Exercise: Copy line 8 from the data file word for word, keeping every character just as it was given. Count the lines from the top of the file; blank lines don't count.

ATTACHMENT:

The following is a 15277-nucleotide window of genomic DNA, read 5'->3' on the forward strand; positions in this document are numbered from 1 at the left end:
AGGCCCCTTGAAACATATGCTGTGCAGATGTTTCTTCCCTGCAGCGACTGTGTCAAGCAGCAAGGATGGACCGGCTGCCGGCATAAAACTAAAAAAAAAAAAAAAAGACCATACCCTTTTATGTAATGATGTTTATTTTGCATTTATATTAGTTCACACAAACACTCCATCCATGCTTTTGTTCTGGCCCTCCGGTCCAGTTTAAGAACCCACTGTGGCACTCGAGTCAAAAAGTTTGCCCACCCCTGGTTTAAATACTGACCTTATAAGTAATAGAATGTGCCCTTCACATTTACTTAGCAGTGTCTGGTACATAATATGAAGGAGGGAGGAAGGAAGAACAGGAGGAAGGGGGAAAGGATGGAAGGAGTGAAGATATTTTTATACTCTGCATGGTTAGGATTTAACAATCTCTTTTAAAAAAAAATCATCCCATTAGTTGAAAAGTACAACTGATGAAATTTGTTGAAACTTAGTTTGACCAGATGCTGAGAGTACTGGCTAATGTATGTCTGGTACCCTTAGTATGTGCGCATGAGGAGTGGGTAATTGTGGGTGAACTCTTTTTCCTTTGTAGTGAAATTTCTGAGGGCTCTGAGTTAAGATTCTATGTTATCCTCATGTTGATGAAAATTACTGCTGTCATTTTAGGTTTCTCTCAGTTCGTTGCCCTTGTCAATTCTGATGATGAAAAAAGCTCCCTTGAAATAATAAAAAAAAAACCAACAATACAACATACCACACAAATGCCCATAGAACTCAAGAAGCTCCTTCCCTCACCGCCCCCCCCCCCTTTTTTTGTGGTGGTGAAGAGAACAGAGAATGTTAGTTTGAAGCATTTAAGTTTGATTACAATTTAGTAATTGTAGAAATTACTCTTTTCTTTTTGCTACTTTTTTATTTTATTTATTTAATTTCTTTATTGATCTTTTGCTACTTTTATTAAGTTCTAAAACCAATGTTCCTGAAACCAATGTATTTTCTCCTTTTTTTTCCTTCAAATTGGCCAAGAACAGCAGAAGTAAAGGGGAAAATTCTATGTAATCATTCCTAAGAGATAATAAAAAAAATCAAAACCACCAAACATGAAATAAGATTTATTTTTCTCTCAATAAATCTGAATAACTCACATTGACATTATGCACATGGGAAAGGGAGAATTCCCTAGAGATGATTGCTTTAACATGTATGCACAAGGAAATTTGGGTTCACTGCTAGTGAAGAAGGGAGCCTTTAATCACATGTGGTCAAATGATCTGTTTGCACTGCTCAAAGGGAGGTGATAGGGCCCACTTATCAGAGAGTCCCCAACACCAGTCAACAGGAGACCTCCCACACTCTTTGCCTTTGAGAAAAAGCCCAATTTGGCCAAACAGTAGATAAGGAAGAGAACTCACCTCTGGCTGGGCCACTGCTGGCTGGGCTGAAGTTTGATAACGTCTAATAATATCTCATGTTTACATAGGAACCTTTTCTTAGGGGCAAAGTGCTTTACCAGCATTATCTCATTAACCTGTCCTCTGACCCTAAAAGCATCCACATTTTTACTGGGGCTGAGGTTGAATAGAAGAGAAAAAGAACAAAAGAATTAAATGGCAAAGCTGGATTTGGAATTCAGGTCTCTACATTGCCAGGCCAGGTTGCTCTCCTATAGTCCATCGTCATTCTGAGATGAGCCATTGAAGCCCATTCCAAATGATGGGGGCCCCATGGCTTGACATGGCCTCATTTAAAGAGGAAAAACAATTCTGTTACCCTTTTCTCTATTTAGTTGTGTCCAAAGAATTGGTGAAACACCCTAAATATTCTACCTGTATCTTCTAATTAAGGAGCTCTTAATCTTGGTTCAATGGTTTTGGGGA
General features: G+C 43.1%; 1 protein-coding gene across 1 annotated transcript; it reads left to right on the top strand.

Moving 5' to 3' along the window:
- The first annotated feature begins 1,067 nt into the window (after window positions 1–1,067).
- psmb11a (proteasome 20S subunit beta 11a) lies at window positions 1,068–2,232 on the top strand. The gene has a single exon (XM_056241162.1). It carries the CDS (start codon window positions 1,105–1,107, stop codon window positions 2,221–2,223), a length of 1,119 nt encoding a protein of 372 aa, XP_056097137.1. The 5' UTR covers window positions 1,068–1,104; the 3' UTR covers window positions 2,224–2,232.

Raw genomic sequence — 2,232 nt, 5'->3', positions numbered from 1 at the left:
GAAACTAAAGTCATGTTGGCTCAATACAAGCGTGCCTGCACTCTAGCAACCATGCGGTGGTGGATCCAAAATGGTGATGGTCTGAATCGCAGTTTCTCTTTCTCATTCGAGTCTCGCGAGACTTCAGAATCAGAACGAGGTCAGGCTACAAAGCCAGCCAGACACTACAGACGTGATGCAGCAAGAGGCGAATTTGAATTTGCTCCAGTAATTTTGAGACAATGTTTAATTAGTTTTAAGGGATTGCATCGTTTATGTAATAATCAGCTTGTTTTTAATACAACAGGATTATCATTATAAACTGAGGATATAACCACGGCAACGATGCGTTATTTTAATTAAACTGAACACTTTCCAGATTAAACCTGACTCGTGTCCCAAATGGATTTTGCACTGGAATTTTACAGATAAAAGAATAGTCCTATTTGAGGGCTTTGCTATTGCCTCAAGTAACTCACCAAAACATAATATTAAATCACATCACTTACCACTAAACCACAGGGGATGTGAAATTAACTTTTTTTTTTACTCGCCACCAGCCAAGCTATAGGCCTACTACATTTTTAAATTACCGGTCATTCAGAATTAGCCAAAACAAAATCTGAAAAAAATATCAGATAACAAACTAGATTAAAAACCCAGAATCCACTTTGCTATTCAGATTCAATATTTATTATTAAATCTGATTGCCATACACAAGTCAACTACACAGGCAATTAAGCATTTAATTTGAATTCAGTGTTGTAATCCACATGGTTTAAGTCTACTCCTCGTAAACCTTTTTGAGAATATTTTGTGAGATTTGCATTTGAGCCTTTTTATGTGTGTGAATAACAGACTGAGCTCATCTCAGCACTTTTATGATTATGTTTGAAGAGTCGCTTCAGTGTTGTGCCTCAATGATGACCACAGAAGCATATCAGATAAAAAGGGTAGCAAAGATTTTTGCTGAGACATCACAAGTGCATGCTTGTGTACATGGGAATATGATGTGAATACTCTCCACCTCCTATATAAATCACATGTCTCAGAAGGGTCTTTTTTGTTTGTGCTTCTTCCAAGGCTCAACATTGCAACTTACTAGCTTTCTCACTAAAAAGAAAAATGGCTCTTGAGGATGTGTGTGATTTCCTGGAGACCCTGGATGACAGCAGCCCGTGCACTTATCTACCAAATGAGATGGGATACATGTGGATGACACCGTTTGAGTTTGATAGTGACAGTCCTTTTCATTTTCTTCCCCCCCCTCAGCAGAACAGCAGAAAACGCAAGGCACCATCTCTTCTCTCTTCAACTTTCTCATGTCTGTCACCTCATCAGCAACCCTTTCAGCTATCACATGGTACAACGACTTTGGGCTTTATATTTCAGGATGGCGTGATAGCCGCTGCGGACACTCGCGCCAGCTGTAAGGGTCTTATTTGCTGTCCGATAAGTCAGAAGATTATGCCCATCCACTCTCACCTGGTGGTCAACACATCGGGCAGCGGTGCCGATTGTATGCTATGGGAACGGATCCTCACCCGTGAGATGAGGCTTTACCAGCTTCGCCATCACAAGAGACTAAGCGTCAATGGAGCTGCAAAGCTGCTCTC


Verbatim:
GAAACTAAAGTCATGTTGGCTCAATACAAGCGTGCCTGCACTCTAGCAACCATGCGGTGGTGGATCCAAAATGGTGATGGTCTGAATCGCAGTTTCTCTTTCTCATTCGAGTCTCGCGAGACTTCAGAATCAGAACGAGGTCAGGCTACAAAGCCAGCCAGACACTACAGACGTGATGCAGCAAGAGGCGAATTTGAATTTGCTCCAGTAATTTTGAGACAATGTTTAATTAGTTTTAAGGGATTGCATCGTTTATGTAATAATCAGCTTGTTTTTAATACAACAGGATTATCATTATAAACTGAGGATATAACCACGGCAACGATGCGTTATTTTAATTAAACTGAACACTTTCCAGATTAAACCTGACTCGTGTCCCAAATGGATTTTGCACTGGAATTTTACAGATAAAAGAATAGTCCTATTTGAGGGCTTTGCTATTGCCTCAAGTAACTCACCAAAACATAATATTAAATCACATCACTTACCACTAAACCACAGGGGATGTGAAATTAACTTTTTTTTTTACTCGCCACCAGCCAAGCTATAGGCCTACTACATTTTTAAATTACCGGTCATTCAGAATTAGCCAAAACAAAATCTGAAAAAAATATCAGATAACAAACTAGATTAAAAACCCAGAATCCACTTTGCTATTCAGATTCAATATTTATTATTAAATCTGATTGCCATACACAAGTCAACTACACAGGCAATTAAGCATTTAATTTGAATTCAGTGTTGTAATCCACATGGTTTAAGTCTACTCCTCGTAAACCTTTTTGAGAATATTTTGTGAGATTTGCATTTGAGCCTTTTTATGTGTGTGAATAACAGACTGAGCTCATCTCAGCACTTTTATGATTATGTTTGAAGAGTCGCTTCAGTGTTGTGCCTCAATGATGACCACAGAAGCATATCAGATAAAAAGGGTAGCAAAGATTTTTGCTGAGACATCACAAGTGCATGCTTGTGTACATGGGAATATGATGTGAATACTCTCCACCTCCTATATAAATCACATGTCTCAGAAGGGTCTTTTTTGTTTGTGCTTCTTCCAAGGCTCAACATTGCAACTTACTAGCTTTCTCACTAAAAAGAAAAATGGCTCTTGAGGATGTGTGTGATTTCCTGGAGACCCTGGATGACAGCAGCCCGTGCACTTATCTACCAAATGAGATGGGATACATGTGGATGACACCGTTTGAGTTTGATAGTGACAGTCCTTTTCATTTTCTTCCCCCCCCTCAGCAGAACAGCAGAAAACGCAAGGCACCATCTCTTCTCTCTTCAACTTTCTCATGTCTGTCACCTCATCAGCAACCCTTTCAGCTATCACATGGTACAACGACTTTGGGCTTTATATTTCAGGATGGCGTGATAGCCGCTGCGGACACTCGCGCCAGCTGTAAGGGTCTTATTTGCTGTCCGATAAGTCAGAAGATTATGCCCATCCACTCTCACCTGGTGGTCAACACATCGGGCAGCGGTGCCGATTGTATGCTATGGGAACGGATCCTCACCCGTGAGATGAGGCTTTACCAGCTTCGCCATCACAAGAGACTAAGCGTCAATGGAGCTGCAAAGCTGCTCTC